There are singular moments in our lives that irreversibly change our culture and leave a permanent impact upon our nation. The entry of America into World War I was one of those moments. A society that remained isolated from the troubles of the world entered the fray as a colossus and took the role of the most important country in the world. America has recently seen a similar, if more subtle change in our culture: Office rents in Washington D.C. are now poised to exceed those in New York City.
In most countries, the nation’s capital is the center of life. London, Paris, Madrid, Buenos Aires, Santiago and Tokyo are prime examples. The centers of finance, culture and government in their respective countries are typically
located in one remarkable capital, and the population in its vicinity often comprises a quarter to a third of the nation.
The United States historically has been different. For over 200 years, New York has been our center of finance as well as most of our culture. Chicago, home to thousands of manufacturing, agricultural, and transportation enterprises, has always been known as the “Second City.” Los Angeles became the movie and television capital – thereby completing a trio of world-renowned cities globally recognized as what represents America. Washington D.C. was where our national government was housed.
Most Americans don’t realize that until World War II, Washington was a sleepy little town. David Brinkley, perhaps our greatest television journalist, wrote about this in his fascinating triumph of history, Washington Goes to War. Brinkley detailed how Washington, despite being the capital of the most important country in the world, remained an unsophisticated small town, even after the growth of the federal government brought on by the New Deal.
The city was not prepared for the invasion of staff necessary to manage the war effort. Because men had been drafted into the armed services, the women of the country poured into the nation’s capital to provide the needed help. That millions of women were joining America’s workforce for the first time was itself a monumental change in our society.
Unfortunately, there was not enough housing to accommodate the huge influx of employees, and the government had to build what amounted to barracks to house them. Woman slept four to a room and in shifts. Trailer parks were constructed for additional temporary housing. The critical element here is that even during the Roosevelt Era and World War II, the government envisioned its expansion and the need for hastily-built housing as temporary.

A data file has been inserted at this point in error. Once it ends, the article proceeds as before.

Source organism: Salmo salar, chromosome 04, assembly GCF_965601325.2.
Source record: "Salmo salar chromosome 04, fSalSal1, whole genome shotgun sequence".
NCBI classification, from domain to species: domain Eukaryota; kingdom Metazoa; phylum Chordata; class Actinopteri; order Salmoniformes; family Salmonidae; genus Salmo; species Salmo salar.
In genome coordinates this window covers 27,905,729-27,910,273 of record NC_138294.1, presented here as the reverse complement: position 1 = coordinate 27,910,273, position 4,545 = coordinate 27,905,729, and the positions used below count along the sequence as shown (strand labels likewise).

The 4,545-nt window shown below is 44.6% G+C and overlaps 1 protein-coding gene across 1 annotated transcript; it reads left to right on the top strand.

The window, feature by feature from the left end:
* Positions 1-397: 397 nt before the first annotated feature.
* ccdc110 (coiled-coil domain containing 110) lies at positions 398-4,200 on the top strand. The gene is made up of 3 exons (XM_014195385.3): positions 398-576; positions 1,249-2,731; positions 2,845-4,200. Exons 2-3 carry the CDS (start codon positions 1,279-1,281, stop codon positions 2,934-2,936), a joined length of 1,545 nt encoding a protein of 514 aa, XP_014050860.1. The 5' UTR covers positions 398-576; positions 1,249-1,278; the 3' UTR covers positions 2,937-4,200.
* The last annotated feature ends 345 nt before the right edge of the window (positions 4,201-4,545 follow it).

How the world has changed in 65 years! Brinkley, who died in 2003, described a lot of what we see as modern Washington. And while his book chronicles the growth of Washington up until its publication in 1988, there is little hint of what has since become of our nation’s capital and the surrounding area.
The growth of government in the last 45 years has brought staggering development to the area. Northern Virginia has boomed as a bedroom community for employees working for the government as well as employers attempting to squeeze money out of the government. Virginia has seen population growth of over 15% in each decade since the 1950’s, much of that centered in Northern Virginia.
Maryland, to the north of Washington, has also experienced explosive growth, particularly in the counties closest to the Capital. Montgomery County, adjacent to D.C., is the eighth richest county in the country. Its wealth relates directly to the federal employees who live there along with their neighbors whose principal role in life is to extract money from the taxpayers. The fact that the cost of office space in D.C. has become equal to – and will soon exceed – the rates in New York City speaks volumes about how this administration has changed the focus of our society from a privately-run country to a government-run country. More and more companies feel the need to feed at the federal trough and thus move their operations to Washington. A perfect illustration of this trend occurred late last year when Northrop Grumman announced they were leaving Southern California for D.C. This move sounded the death knell in Southern California to an industry that it helped to build – the aerospace industry.
There are some factors that may stop rental rates in New York from diving below Washington. The revival of the financial sector will likely increase demand in New York, and significant new construction in D.C. may ultimately hold down price increases there.
But make no mistake: this event is monumental in American history. The march of government growth has been constant since the 1930s and continues unabated. With the huge expansion of government envisioned by this Administration, Washington will become the center of the universe for our country. God help us when that happens.